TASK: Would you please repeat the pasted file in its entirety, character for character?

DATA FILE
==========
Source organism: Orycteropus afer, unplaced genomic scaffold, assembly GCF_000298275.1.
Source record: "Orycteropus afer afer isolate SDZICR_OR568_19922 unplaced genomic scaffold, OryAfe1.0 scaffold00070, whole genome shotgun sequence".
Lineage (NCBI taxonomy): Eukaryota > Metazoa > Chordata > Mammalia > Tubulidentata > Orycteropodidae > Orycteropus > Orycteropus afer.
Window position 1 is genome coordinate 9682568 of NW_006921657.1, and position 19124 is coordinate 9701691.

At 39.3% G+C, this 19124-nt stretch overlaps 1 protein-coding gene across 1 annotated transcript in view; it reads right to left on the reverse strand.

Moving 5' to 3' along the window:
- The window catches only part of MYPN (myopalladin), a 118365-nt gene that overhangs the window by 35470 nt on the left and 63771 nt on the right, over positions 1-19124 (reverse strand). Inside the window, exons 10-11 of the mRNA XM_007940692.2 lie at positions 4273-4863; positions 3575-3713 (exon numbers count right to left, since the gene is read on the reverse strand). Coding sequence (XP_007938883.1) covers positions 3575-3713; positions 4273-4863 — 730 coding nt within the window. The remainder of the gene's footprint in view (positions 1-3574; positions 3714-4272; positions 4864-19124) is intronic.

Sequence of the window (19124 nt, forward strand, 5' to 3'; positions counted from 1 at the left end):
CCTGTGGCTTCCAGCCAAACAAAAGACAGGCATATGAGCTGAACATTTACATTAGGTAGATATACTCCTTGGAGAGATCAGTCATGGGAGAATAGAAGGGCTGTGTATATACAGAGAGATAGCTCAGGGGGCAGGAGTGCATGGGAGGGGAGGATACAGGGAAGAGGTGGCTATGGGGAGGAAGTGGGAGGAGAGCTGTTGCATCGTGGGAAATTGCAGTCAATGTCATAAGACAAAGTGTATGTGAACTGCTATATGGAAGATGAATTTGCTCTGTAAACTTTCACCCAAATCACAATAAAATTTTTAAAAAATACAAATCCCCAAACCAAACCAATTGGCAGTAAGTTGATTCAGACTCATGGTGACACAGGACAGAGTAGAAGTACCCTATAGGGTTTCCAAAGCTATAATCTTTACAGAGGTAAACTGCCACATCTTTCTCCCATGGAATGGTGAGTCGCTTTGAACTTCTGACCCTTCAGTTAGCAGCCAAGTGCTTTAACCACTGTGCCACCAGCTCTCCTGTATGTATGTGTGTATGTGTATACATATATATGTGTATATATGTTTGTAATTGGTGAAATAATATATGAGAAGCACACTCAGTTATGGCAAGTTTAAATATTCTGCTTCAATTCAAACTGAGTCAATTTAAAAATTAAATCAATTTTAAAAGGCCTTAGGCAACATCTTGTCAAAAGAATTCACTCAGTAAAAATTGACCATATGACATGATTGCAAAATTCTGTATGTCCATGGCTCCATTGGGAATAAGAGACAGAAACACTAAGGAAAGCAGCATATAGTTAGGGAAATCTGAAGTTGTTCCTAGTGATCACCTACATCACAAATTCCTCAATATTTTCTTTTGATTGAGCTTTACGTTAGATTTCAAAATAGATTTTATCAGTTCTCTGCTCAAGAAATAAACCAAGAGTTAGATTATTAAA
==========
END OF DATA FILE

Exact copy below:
Source organism: Orycteropus afer, unplaced genomic scaffold, assembly GCF_000298275.1.
Source record: "Orycteropus afer afer isolate SDZICR_OR568_19922 unplaced genomic scaffold, OryAfe1.0 scaffold00070, whole genome shotgun sequence".
Lineage (NCBI taxonomy): Eukaryota > Metazoa > Chordata > Mammalia > Tubulidentata > Orycteropodidae > Orycteropus > Orycteropus afer.
Window position 1 is genome coordinate 9682568 of NW_006921657.1, and position 19124 is coordinate 9701691.

At 39.3% G+C, this 19124-nt stretch overlaps 1 protein-coding gene across 1 annotated transcript in view; it reads right to left on the reverse strand.

Moving 5' to 3' along the window:
- The window catches only part of MYPN (myopalladin), a 118365-nt gene that overhangs the window by 35470 nt on the left and 63771 nt on the right, over positions 1-19124 (reverse strand). Inside the window, exons 10-11 of the mRNA XM_007940692.2 lie at positions 4273-4863; positions 3575-3713 (exon numbers count right to left, since the gene is read on the reverse strand). Coding sequence (XP_007938883.1) covers positions 3575-3713; positions 4273-4863 — 730 coding nt within the window. The remainder of the gene's footprint in view (positions 1-3574; positions 3714-4272; positions 4864-19124) is intronic.

Sequence of the window (19124 nt, forward strand, 5' to 3'; positions counted from 1 at the left end):
CCTGTGGCTTCCAGCCAAACAAAAGACAGGCATATGAGCTGAACATTTACATTAGGTAGATATACTCCTTGGAGAGATCAGTCATGGGAGAATAGAAGGGCTGTGTATATACAGAGAGATAGCTCAGGGGGCAGGAGTGCATGGGAGGGGAGGATACAGGGAAGAGGTGGCTATGGGGAGGAAGTGGGAGGAGAGCTGTTGCATCGTGGGAAATTGCAGTCAATGTCATAAGACAAAGTGTATGTGAACTGCTATATGGAAGATGAATTTGCTCTGTAAACTTTCACCCAAATCACAATAAAATTTTTAAAAAATACAAATCCCCAAACCAAACCAATTGGCAGTAAGTTGATTCAGACTCATGGTGACACAGGACAGAGTAGAAGTACCCTATAGGGTTTCCAAAGCTATAATCTTTACAGAGGTAAACTGCCACATCTTTCTCCCATGGAATGGTGAGTCGCTTTGAACTTCTGACCCTTCAGTTAGCAGCCAAGTGCTTTAACCACTGTGCCACCAGCTCTCCTGTATGTATGTGTGTATGTGTATACATATATATGTGTATATATGTTTGTAATTGGTGAAATAATATATGAGAAGCACACTCAGTTATGGCAAGTTTAAATATTCTGCTTCAATTCAAACTGAGTCAATTTAAAAATTAAATCAATTTTAAAAGGCCTTAGGCAACATCTTGTCAAAAGAATTCACTCAGTAAAAATTGACCATATGACATGATTGCAAAATTCTGTATGTCCATGGCTCCATTGGGAATAAGAGACAGAAACACTAAGGAAAGCAGCATATAGTTAGGGAAATCTGAAGTTGTTCCTAGTGATCACCTACATCACAAATTCCTCAATATTTTCTTTTGATTGAGCTTTACGTTAGATTTCAAAATAGATTTTATCAGTTCTCTGCTCAAGAAATAAACCAAGAGTTAGATTATTAAA